It seems that Frances de la Chapelle, RSCJ, has been going to school all of her life—either attending or guiding them, sometimes doing both at the same time—and her dedication to the education of youth has been a constant.
After making her first vows on March 9, 1964, Sister de la Chapelle began her classroom ministries as a mathematics teacher at Kenwood Academy in Albany. After a year, she left for Stone Ridge in Washington where she taught in the lower school. She continued teaching in the lower school the next year at Stuart Country Day School in Princeton, New Jersey, the first of three stops at Stuart Country Day. On July 2, 1969, Sister de la Chapelle made her final profession at the Society’s Mother House in Rome.
Sister de la Chapelle became Dean of Students at Newton College in Newton, Massachusetts for six years before returning to Stuart Country Day School, this time as head of the upper school. She loved the familiar environment, people, and outside community. She held this position for five years until taking the job as psychology teacher at Newton Country Day School of the Sacred Heart in Newton, Massachusetts.
During the eleven years between 1980 and 1991, Sister de la Chapelle held a variety of different positions within the school. At Newton Country Day School alone, she went from psychology teacher to director of admissions and college guidance. Eventually, she left New Jersey to fill the role of principal at Woodlands Academy in Lake Forest, Illinois. At the end of her time there, she became director of the Ongoing Formation and Ministry Team at the Society of the Sacred Heart offices in St. Louis.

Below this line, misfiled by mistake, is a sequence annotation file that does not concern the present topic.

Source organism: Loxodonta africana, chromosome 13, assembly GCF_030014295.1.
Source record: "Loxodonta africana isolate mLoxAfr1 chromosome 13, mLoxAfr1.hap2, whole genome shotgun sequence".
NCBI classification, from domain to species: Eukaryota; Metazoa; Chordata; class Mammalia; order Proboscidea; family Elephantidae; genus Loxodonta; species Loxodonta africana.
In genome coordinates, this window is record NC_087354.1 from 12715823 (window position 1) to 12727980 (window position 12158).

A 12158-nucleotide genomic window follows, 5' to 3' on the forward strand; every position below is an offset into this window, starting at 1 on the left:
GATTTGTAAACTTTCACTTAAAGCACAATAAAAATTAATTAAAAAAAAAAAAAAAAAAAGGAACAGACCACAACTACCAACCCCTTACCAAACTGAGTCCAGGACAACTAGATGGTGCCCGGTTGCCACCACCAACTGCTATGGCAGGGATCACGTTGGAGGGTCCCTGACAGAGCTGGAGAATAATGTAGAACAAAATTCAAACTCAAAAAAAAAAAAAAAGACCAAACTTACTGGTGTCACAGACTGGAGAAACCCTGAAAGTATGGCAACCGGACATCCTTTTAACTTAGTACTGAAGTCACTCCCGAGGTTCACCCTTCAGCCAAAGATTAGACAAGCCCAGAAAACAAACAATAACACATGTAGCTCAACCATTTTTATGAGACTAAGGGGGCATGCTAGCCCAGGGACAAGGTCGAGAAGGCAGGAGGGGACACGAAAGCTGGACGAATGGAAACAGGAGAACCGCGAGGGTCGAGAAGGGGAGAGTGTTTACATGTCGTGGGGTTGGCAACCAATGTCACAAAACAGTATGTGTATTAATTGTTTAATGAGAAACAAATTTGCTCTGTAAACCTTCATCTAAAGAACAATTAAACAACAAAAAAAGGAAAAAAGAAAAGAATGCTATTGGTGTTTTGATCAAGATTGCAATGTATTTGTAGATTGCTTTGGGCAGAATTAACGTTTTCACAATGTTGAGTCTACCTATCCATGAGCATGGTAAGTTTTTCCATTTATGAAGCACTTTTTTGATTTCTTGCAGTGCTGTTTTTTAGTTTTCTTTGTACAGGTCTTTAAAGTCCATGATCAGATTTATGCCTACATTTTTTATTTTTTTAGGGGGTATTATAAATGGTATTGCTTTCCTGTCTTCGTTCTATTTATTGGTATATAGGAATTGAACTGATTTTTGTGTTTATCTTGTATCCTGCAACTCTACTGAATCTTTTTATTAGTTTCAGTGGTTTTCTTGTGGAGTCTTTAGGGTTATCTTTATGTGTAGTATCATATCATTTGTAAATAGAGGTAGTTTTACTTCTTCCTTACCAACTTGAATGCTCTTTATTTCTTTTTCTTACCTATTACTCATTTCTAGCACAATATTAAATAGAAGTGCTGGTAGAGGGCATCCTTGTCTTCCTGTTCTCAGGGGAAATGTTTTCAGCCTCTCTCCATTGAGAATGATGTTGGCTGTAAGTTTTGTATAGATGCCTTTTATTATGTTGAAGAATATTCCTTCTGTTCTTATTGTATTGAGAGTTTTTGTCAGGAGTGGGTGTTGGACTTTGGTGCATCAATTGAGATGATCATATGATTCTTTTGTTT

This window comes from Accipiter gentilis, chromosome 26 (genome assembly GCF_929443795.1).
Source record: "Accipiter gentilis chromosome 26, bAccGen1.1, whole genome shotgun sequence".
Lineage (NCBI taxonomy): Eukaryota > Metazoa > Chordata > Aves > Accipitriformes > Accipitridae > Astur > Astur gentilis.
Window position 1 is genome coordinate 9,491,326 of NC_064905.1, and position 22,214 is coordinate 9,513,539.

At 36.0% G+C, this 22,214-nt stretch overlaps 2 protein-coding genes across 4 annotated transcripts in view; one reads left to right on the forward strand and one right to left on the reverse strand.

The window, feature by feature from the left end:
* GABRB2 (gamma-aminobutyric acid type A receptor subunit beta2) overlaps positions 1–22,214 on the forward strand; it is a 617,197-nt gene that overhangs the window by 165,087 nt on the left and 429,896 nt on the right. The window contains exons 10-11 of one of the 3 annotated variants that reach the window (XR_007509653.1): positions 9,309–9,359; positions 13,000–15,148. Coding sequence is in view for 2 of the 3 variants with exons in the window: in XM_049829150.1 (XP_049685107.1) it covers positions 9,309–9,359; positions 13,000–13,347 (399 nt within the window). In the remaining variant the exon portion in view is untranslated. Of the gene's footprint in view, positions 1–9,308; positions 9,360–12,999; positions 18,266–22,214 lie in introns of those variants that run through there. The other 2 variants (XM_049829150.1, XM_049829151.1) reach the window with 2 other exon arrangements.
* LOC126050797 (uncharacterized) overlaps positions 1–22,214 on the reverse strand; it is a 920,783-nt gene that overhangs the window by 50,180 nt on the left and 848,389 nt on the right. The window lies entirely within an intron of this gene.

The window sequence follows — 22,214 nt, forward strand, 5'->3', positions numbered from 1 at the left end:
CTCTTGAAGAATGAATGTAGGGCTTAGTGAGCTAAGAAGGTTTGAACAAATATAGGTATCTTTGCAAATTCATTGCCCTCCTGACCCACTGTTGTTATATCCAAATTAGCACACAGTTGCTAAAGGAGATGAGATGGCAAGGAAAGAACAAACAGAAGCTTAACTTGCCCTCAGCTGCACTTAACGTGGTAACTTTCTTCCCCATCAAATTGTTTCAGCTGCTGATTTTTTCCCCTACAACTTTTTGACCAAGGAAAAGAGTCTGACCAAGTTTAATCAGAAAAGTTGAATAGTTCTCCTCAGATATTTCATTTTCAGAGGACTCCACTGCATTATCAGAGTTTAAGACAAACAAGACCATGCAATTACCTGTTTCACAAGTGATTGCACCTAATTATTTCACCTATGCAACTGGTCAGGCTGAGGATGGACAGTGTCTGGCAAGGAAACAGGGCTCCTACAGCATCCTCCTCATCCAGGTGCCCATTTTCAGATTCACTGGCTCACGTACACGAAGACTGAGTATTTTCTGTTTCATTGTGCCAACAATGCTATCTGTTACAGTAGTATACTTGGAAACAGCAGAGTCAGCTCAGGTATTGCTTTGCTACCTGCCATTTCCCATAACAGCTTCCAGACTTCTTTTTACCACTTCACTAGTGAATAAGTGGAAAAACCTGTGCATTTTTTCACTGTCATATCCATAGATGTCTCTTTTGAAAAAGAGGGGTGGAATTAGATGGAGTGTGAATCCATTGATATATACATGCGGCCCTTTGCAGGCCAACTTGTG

However, she was drawn back not only to teaching, but to Stuart Country Day School. She returned in 1993 for her third time, this time as the school’s headmistress. In her new role, Sister de la Chapelle updated the facilities, expanded the education programs, increased enrollment, and even helped to establish the brother school, Princeton Academy of the Sacred Heart.
After serving a combined forty-four years in schools—twenty-four of those at Stuart Country Day School—Sister de la Chapelle says she is most proud of “the faculty and students—how they love the Sacred Heart values and how they try to live them.” She also recognizes Saint Madeleine Sophie Barat’s vision in regard to family and community. As the foundress of the Society of the Sacred Heart, Barat’s main commitment was to education. “Sophie entered religious life, called by religion based on the love of God, to transfer that love of God in an institution.” Sister de la Chapelle has worked to continue this vision.
Sister de la Chapelle currently serves the Society as director of ministry for the United States – Canada Province. She splits her time between Washington, DC and Boston.